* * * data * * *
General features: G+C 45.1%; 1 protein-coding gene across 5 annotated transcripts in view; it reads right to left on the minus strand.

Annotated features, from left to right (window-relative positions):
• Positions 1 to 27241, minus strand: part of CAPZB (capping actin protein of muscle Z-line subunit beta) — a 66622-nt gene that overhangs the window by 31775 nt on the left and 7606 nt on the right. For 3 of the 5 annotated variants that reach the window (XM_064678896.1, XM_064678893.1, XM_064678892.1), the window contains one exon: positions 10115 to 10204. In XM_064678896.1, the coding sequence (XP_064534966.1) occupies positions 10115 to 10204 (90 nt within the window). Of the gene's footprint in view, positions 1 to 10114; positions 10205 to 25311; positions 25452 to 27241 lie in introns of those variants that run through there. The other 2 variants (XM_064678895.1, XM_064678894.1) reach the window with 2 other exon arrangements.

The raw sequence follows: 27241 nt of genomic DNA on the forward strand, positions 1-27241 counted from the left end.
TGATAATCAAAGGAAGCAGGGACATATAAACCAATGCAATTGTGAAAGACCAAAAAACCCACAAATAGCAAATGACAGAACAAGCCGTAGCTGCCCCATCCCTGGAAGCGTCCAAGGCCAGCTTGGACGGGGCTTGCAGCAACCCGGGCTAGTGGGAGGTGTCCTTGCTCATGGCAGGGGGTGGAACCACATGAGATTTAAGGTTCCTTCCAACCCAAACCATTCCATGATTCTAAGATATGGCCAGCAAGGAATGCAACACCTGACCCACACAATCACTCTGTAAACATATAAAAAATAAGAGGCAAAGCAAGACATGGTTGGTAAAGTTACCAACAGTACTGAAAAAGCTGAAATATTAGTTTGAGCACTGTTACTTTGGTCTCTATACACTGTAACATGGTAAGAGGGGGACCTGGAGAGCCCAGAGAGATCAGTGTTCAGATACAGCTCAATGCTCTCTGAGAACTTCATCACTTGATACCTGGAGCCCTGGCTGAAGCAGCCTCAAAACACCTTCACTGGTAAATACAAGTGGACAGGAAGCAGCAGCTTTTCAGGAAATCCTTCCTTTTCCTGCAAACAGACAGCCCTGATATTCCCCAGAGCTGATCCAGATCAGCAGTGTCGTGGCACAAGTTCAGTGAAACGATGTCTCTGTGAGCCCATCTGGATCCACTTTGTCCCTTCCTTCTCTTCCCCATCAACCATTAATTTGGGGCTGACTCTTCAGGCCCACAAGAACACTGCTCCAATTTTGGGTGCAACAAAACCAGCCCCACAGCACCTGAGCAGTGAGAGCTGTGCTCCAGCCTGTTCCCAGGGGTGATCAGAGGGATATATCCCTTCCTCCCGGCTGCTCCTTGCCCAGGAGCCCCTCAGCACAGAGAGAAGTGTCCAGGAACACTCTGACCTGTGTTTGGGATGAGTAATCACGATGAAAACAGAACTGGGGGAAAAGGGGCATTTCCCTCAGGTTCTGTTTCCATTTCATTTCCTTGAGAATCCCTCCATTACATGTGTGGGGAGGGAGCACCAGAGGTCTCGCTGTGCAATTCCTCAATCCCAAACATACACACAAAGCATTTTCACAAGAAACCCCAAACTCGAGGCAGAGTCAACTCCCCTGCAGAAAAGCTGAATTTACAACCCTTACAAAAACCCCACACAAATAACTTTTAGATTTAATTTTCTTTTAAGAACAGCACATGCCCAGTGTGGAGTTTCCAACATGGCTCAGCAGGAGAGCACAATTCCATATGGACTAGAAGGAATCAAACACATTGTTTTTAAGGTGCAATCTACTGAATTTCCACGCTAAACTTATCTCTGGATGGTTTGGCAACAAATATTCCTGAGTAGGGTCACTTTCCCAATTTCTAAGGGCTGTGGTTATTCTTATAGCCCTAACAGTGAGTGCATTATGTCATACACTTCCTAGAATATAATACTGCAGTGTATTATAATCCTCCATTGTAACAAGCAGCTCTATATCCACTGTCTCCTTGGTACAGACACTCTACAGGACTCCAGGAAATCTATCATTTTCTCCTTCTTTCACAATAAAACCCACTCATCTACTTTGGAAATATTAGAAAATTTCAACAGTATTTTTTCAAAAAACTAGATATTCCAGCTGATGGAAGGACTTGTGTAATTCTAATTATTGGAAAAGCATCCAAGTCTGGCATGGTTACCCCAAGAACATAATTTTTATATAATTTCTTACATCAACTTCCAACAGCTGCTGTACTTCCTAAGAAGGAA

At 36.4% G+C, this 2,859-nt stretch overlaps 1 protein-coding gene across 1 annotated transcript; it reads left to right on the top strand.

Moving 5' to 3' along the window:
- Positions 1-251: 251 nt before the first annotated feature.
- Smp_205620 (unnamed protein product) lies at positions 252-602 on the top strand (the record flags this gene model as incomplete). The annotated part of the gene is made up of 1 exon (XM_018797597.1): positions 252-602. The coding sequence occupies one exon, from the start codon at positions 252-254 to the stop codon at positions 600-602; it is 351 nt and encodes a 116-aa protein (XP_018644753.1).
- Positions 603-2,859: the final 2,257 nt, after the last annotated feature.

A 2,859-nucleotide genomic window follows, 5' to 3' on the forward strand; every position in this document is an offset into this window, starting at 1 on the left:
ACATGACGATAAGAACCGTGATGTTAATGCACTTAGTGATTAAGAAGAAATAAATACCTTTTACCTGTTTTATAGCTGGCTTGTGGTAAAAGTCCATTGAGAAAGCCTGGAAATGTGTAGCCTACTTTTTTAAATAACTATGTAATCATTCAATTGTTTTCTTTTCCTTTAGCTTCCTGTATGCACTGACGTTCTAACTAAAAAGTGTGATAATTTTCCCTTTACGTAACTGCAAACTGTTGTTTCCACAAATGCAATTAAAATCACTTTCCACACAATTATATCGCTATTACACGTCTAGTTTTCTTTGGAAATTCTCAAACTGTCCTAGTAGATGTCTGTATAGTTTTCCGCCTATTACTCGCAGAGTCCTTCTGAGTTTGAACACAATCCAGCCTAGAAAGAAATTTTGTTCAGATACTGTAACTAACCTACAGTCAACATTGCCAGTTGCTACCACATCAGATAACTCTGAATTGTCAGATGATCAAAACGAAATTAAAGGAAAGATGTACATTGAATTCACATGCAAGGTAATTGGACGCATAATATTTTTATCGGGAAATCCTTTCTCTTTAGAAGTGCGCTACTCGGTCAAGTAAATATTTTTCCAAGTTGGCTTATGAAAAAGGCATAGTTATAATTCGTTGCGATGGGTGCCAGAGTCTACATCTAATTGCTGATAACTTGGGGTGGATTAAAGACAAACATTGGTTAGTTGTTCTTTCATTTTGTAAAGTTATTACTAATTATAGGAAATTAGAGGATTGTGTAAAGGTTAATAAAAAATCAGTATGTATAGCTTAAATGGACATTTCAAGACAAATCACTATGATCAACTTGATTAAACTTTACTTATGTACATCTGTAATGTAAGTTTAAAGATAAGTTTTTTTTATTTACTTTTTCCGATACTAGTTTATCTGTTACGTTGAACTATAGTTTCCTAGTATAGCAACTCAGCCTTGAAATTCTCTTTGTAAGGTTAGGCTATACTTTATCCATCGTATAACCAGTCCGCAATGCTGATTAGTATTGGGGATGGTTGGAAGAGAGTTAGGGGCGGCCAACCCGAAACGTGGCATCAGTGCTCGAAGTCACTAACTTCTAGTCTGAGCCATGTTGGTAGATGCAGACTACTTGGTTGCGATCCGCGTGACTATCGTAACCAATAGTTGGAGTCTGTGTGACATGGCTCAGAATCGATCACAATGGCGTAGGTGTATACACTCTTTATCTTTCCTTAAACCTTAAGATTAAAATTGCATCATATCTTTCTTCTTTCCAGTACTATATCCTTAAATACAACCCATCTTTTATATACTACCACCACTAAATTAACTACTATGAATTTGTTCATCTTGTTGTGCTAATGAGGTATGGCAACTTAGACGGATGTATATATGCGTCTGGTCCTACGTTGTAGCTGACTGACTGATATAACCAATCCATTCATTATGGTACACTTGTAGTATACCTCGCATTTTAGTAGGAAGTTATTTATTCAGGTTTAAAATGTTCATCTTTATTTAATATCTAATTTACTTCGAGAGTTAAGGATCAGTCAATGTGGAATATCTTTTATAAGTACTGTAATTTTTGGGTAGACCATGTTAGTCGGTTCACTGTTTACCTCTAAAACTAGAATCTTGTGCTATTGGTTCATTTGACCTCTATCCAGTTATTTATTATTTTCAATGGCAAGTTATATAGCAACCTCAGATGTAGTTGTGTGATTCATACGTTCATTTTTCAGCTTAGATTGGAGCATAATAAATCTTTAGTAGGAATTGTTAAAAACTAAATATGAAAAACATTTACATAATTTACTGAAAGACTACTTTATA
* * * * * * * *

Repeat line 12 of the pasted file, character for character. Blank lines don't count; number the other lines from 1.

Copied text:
ACATGACGATAAGAACCGTGATGTTAATGCACTTAGTGATTAAGAAGAAATAAATACCTTTTACCTGTTTTATAGCTGGCTTGTGGTAAAAGTCCATTGAGAAAGCCTGGAAATGTGTAGCCTACTTTTTTAAATAACTATGTAATCATTCAATTGTTTTCTTTTCCTTTAGCTTCCTGTATGCACTGACGTTCTAACTAAAAAGTGTGATAATTTTCCCTTTACGTAACTGCAAACTGTTGTTTCCACAAATGCAATTAAAATCACTTTCCACACAATTATATCGCTATTACACGTCTAGTTTTCTTTGGAAATTCTCAAACTGTCCTAGTAGATGTCTGTATAGTTTTCCGCCTATTACTCGCAGAGTCCTTCTGAGTTTGAACACAATCCAGCCTAGAAAGAAATTTTGTTCAGATACTGTAACTAACCTACAGTCAACATTGCCAGTTGCTACCACATCAGATAACTCTGAATTGTCAGATGATCAAAACGAAATTAAAGGAAAGATGTACATTGAATTCACATGCAAGGTAATTGGACGCATAATATTTTTATCGGGAAATCCTTTCTCTTTAGAAGTGCGCTACTCGGTCAAGTAAATATTTTTCCAAGTTGGCTTATGAAAAAGGCATAGTTATAATTCGTTGCGATGGGTGCCAGAGTCTACATCTAATTGCTGATAACTTGGGGTGGATTAAAGACAAACATTGGTTAGTTGTTCTTTCATTTTGTAAAGTTATTACTAATTATAGGAAATTAGAGGATTGTGTAAAGGTTAATAAAAAATCAGTATGTATAGCTTAAATGGACATTTCAAGACAAATCACTATGATCAACTTGATTAAACTTTACTTATGTACATCTGTAATGTAAGTTTAAAGATAAGTTTTTTTTATTTACTTTTTCCGATACTAGTTTATCTGTTACGTTGAACTATAGTTTCCTAGTATAGCAACTCAGCCTTGAAATTCTCTTTGTAAGGTTAGGCTATACTTTATCCATCGTATAACCAGTCCGCAATGCTGATTAGTATTGGGGATGGTTGGAAGAGAGTTAGGGGCGGCCAACCCGAAACGTGGCATCAGTGCTCGAAGTCACTAACTTCTAGTCTGAGCCATGTTGGTAGATGCAGACTACTTGGTTGCGATCCGCGTGACTATCGTAACCAATAGTTGGAGTCTGTGTGACATGGCTCAGAATCGATCACAATGGCGTAGGTGTATACACTCTTTATCTTTCCTTAAACCTTAAGATTAAAATTGCATCATATCTTTCTTCTTTCCAGTACTATATCCTTAAATACAACCCATCTTTTATATACTACCACCACTAAATTAACTACTATGAATTTGTTCATCTTGTTGTGCTAATGAGGTATGGCAACTTAGACGGATGTATATATGCGTCTGGTCCTACGTTGTAGCTGACTGACTGATATAACCAATCCATTCATTATGGTACACTTGTAGTATACCTCGCATTTTAGTAGGAAGTTATTTATTCAGGTTTAAAATGTTCATCTTTATTTAATATCTAATTTACTTCGAGAGTTAAGGATCAGTCAATGTGGAATATCTTTTATAAGTACTGTAATTTTTGGGTAGACCATGTTAGTCGGTTCACTGTTTACCTCTAAAACTAGAATCTTGTGCTATTGGTTCATTTGACCTCTATCCAGTTATTTATTATTTTCAATGGCAAGTTATATAGCAACCTCAGATGTAGTTGTGTGATTCATACGTTCATTTTTCAGCTTAGATTGGAGCATAATAAATCTTTAGTAGGAATTGTTAAAAACTAAATATGAAAAACATTTACATAATTTACTGAAAGACTACTTTATA